I recently read an article about how fire ants have evolved such that some ant colonies now have two queens. This has helped fire ants spread and more densely populate certain regions of the United States. If a queen who insists on being the sole monarch is born into a densely populated area, she is likely out of luck. But, a queen fire ant with the genetic adaptation that allows her to share the colony will thrive in a densely ant-populated area.
This got me to wondering whether product owners evolve. The answer is, yes, of course they do. Just as the fire ants have evolved in ways that allow them to better survive in their environments, I learned recently that product owners do the same. I was speaking with someone who works at one of my clients that I hadn't visited for a few months. He told me that his product owners have suddenly stopped emphasizing high quality work and bug fixes. They remain nominally agile–they work in short iterations, have ScrumMasters, pair program, have thousands of automated tests, dabble in test-driven development, and so on. But, product owners no longer treat quality as important. They now push teams teams to go faster, faster, faster even if that means leaving bugs and sloppy code behind. It took my friend at this client a bit of thinking to figure out what was going on. But what he discovered was frightening.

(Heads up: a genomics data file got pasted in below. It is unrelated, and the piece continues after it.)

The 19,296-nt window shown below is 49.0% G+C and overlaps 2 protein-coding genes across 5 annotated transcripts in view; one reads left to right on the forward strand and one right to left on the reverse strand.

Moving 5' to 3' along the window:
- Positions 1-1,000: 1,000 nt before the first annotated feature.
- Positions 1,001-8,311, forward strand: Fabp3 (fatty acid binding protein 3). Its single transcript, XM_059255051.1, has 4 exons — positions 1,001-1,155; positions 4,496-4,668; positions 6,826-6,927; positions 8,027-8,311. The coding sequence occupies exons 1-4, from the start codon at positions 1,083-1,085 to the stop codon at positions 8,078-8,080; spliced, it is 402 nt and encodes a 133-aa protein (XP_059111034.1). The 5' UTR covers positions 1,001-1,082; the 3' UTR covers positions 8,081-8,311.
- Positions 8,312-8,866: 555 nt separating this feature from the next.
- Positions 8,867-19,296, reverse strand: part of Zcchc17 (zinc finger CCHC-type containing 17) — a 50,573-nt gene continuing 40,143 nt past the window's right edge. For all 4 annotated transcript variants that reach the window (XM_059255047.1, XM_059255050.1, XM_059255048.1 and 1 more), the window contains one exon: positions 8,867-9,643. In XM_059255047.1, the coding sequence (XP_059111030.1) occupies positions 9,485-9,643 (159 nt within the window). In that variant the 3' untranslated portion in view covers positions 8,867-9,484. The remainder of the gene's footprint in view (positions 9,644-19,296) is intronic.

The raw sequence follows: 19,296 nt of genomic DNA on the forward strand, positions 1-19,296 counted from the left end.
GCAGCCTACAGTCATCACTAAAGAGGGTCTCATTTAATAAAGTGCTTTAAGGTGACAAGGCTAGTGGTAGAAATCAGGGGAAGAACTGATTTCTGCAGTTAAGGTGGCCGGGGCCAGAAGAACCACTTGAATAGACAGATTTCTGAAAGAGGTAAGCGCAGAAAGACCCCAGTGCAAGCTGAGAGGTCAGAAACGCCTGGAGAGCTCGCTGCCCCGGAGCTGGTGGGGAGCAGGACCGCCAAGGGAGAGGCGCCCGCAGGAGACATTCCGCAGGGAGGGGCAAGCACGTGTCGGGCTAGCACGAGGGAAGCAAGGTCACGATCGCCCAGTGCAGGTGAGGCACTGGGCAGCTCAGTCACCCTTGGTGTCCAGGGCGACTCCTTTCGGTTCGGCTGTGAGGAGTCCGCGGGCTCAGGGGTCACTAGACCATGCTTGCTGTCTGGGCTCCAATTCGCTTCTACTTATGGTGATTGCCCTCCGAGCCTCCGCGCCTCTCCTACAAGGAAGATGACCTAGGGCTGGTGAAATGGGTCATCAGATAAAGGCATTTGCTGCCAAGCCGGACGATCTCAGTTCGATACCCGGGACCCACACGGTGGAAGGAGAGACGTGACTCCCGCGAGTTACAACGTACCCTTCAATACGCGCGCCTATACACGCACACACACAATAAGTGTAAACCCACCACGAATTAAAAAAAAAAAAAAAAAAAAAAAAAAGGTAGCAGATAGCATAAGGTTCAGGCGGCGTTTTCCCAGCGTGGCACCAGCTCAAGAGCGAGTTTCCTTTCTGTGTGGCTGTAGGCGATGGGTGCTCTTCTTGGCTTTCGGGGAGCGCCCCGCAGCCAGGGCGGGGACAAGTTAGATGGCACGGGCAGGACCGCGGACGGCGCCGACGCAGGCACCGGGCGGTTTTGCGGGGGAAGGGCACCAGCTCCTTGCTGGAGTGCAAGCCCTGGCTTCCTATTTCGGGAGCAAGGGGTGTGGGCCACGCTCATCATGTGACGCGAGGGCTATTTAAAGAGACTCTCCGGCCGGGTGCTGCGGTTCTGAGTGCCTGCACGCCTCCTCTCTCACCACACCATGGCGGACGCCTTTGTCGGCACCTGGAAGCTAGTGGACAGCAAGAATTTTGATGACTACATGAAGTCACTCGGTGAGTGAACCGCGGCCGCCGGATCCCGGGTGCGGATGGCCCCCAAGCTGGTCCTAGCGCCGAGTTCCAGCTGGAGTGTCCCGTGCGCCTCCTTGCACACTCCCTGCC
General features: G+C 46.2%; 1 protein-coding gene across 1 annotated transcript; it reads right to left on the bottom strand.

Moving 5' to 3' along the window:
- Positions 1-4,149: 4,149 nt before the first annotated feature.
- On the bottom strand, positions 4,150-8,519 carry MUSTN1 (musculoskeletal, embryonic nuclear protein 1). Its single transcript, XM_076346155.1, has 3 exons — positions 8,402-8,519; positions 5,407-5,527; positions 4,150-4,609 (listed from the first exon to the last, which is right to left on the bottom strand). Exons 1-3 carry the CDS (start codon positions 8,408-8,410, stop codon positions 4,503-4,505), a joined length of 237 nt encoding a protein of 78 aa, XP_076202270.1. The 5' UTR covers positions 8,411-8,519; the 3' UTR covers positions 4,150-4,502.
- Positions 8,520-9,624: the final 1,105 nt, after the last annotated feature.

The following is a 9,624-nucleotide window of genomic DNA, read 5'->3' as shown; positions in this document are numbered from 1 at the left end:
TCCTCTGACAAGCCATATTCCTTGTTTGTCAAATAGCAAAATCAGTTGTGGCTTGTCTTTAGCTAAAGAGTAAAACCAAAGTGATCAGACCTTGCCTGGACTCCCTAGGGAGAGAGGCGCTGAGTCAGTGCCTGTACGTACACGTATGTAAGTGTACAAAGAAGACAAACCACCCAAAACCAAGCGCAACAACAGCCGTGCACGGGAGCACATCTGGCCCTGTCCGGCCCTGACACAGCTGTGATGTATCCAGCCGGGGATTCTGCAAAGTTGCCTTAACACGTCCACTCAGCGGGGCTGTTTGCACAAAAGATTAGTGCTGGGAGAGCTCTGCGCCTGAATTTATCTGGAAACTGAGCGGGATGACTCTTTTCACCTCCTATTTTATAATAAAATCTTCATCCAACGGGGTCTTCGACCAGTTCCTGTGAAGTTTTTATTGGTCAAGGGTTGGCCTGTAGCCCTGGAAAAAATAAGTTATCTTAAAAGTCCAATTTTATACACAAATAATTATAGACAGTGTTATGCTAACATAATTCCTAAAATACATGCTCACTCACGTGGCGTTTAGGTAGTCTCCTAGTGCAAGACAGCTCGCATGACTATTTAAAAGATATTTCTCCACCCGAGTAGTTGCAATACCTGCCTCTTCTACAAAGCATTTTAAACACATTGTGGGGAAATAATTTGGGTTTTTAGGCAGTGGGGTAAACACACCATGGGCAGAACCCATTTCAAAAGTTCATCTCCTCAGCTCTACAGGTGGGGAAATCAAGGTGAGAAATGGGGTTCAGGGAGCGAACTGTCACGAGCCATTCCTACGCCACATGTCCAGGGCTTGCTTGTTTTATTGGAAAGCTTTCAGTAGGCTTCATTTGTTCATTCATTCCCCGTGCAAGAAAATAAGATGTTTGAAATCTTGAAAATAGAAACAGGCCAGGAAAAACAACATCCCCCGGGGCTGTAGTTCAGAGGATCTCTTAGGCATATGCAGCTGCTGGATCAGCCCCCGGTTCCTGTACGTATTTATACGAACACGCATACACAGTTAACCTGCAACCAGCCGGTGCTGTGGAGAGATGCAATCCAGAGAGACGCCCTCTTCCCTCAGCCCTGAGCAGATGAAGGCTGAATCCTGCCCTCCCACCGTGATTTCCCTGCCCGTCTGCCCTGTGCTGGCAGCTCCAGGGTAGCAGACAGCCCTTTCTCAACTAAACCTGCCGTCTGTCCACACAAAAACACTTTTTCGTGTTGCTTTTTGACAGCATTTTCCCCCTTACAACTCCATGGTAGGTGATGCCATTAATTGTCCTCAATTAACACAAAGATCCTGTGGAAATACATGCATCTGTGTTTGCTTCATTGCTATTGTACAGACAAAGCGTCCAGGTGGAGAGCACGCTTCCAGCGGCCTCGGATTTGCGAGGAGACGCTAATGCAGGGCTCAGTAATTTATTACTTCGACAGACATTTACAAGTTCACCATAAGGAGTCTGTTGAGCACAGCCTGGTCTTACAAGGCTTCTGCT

One of the product owners came completely clean and explained it to him: In their organization there are many projects that compete for resources. When a project is funded it is approved for a certain number of sprints with a certain team or teams. Once those sprints are over the project can request more funding, but it's likely that another project has already been lined up behind this one. Being a very customer-focused company, this organization has instituted a policy common to many organizations: “Customer-reported quality issues are to be fixed immediately.” Pause and reflect on that for a moment. Suppose you are a product owner. Your project is approved for a fixed number of sprints. You'd have really preferred more time for your project, but you understand why you only got what you were given. But, if there are quality issues found after your product goes live they will be treated as high priority items and fixed immediately. So, as a sneaky, devious product owner the best way to get more time for your product is to cut quality, cram in half working features and then get them fixed “for free” after you're out of sprints.
What my friend had found is that his product owners had evolved in adaptation to their environment, just as the fire ants had evolved in adaptation to theirs. His unfortunate situation won't change until some other environmental factor comes along that changes the motivation and incentives of the product owners.